Latest race-based wealth aid not going to work too, declares prominent economistThe new race-based cash aid and uplift plans aimed at Bumiputeras are off-tack – just like the old policies – and Malays would be better off if the prime minister targeted aid at the poor instead, said Professor Emeritus Datuk Dr Mohamed Ariff (pic) yesterday.
He pointed out that Malays form 80% of households which earn less than RM2,000 per month.
So, for example, the idea to increase the Bumiputera share of unit trusts under the Amanah Saham Bumiputera programme would not help the poor Malays as they could not even afford to buy into the unit trust, he said in an interview with The Malaysian Insider.
Referring to the previous long-term, race-based effort, he added, "The New Economic Policy had noble aspirations but the wealth generated through it did not filter to the Malays who were underprivileged. The wealth was retained within a small group."
That is what is going to happen again, he argued, echoing the same point made by former minister Zaid Ibrahim yesterday to The Malaysian Insider.
Zaid said, “They have to make people understand that a fairer, transparent policy should be promoted for the interest of all. We don’t need this so-called protection. If the majority of the Malays are still poor, then something is wrong with the policy.”
Last Saturday, Prime Minister Datuk Seri Najib Razak launched the Bumiputera Economic Empowerment Council, which has a five-pronged thrust to strengthen Bumiputeras in the fields of capital, corporate sector equity ownership, non-financial assets, entrepreneurship and commerce, and service delivery and eco-system.
The new effort includes a slew of economic programmes as well as cash aid, which Putrajaya said was aimed at helping Bumiputeras.
Analysts saw this as Najib's attempt to shore up support ahead of the Umno party polls next month, while respected law expert Dr Azmi Sharom said it was a violation of the Federal Constitution which promises equality.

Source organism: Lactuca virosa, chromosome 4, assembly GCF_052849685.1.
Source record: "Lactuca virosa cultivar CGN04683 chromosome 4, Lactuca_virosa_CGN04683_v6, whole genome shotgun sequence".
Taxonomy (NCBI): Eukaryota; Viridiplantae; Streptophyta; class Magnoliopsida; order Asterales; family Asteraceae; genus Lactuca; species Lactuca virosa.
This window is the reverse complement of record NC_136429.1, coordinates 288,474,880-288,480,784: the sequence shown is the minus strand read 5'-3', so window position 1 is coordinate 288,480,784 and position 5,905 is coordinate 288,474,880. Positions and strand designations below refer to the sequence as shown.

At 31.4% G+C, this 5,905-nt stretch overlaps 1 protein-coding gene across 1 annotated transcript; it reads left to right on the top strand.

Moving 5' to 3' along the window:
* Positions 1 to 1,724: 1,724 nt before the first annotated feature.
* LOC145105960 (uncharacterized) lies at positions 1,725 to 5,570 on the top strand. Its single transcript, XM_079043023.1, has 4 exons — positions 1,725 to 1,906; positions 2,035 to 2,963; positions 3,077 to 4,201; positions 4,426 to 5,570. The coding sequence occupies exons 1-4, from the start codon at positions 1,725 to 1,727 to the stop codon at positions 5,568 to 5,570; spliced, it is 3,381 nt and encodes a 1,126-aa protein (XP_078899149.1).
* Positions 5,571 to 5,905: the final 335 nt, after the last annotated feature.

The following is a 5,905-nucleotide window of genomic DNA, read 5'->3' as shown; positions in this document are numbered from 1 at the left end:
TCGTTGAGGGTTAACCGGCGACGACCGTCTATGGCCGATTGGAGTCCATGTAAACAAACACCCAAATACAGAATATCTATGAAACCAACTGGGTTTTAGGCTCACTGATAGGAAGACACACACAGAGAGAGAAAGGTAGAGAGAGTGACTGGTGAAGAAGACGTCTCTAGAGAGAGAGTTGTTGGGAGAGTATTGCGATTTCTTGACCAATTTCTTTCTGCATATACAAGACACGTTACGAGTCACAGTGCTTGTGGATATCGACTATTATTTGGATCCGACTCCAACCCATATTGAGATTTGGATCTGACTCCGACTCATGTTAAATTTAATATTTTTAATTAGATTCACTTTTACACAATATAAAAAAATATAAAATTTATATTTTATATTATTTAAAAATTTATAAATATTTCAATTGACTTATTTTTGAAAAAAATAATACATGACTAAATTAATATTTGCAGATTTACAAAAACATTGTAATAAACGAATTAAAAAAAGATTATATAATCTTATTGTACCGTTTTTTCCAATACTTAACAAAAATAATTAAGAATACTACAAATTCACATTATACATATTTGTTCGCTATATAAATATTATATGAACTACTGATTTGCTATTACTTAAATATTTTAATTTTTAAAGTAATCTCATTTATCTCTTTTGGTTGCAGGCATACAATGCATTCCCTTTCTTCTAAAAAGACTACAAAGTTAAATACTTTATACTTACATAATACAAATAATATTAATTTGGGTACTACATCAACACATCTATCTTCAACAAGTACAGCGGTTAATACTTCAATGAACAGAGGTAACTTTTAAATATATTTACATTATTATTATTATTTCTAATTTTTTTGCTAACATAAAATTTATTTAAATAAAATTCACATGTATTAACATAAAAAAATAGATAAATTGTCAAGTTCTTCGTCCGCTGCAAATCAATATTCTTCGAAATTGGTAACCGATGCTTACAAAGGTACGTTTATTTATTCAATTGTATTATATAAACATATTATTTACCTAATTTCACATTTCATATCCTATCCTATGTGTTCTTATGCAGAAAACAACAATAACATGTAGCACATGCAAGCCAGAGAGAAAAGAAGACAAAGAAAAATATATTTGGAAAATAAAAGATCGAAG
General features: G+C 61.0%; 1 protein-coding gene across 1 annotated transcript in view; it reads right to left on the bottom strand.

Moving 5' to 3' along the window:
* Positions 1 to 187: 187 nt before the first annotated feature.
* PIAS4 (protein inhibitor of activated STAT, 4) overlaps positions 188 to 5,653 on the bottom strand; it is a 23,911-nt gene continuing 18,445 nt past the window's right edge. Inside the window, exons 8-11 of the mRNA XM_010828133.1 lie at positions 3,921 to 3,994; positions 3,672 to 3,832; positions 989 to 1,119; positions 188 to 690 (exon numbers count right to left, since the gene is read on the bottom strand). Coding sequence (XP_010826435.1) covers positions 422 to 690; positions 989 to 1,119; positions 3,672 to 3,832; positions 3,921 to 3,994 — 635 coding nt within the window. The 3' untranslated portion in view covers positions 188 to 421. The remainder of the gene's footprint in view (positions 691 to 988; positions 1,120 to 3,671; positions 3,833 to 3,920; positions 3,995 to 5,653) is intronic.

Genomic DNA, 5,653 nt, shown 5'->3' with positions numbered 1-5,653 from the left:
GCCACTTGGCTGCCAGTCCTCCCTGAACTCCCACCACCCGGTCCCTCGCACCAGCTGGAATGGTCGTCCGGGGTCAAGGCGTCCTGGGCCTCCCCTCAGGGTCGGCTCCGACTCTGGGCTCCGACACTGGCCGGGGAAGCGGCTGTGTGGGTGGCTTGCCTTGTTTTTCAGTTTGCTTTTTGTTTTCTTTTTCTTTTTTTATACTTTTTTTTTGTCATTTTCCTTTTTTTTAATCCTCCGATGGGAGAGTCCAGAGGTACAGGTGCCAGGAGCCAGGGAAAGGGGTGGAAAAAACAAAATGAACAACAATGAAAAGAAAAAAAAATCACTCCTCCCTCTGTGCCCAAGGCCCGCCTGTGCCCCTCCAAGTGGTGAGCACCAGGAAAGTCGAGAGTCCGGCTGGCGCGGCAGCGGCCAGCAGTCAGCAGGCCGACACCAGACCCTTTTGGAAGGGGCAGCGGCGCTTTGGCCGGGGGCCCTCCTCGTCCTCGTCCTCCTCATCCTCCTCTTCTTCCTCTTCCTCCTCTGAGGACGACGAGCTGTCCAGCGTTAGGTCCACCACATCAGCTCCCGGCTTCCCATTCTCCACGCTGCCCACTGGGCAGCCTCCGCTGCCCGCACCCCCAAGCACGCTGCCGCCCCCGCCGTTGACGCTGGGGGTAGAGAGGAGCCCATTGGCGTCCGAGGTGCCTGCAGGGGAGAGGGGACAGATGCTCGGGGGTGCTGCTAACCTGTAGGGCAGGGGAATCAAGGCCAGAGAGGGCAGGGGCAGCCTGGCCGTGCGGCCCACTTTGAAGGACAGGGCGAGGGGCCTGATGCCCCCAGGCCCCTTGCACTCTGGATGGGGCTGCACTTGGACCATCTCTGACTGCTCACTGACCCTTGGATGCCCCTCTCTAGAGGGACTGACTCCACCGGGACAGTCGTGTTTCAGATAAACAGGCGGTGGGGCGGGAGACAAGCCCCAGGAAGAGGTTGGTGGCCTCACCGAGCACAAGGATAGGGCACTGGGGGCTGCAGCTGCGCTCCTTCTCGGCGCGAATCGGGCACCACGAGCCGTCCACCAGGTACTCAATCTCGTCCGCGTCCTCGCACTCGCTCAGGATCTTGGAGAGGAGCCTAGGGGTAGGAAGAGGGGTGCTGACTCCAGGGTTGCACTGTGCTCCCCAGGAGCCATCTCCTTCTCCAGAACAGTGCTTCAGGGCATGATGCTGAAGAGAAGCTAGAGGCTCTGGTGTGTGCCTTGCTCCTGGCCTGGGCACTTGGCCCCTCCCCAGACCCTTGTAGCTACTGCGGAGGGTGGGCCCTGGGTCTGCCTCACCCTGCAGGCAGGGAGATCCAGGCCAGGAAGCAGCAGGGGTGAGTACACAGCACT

Yesterday, Ariff added his voice to the small group of influential Malays who reject such race-based policies, saying they had not worked.
"The NEP had outlived its usefulness and the government must move affirmative action policies from race-based to needs-based. This policy shift will ultimately benefit the Malays as they form the bulk of 40% of households in the lower-income bracket."
The NEP, or New Economic Policy, introduced in 1971 to eradicate poverty and restructure society, was replaced by the New Economic Model that placed greater emphasis on meritocracy while retaining the special economic privileges of the Malays, which were the key features of the old NEP.
Ariff pointed out that the government's policies seemed to be populist in nature and were not focused. He said handouts should only be given in crises, such as famine, as they remove the incentive to work hard.
The Malays would not be able to compete in a globalised environment if they continued to depend on handouts, he added.
Zaid too had alluded to this, saying yesterday that the new agenda was “discriminatory” and “unfair”. He dismissed the notion that Bumiputeras cannot compete effectively without such help from the government, pointing out that the affirmative action policy is an “addiction” which makes the dominant Malay population lazy.
“It’s a choice to do something less, no need to strive so much because it is easier not to. However, we don’t need special treatment, but reasonable help based on needs. If you want to help them, help them the right way,” Zaid said. – September 20, 2013.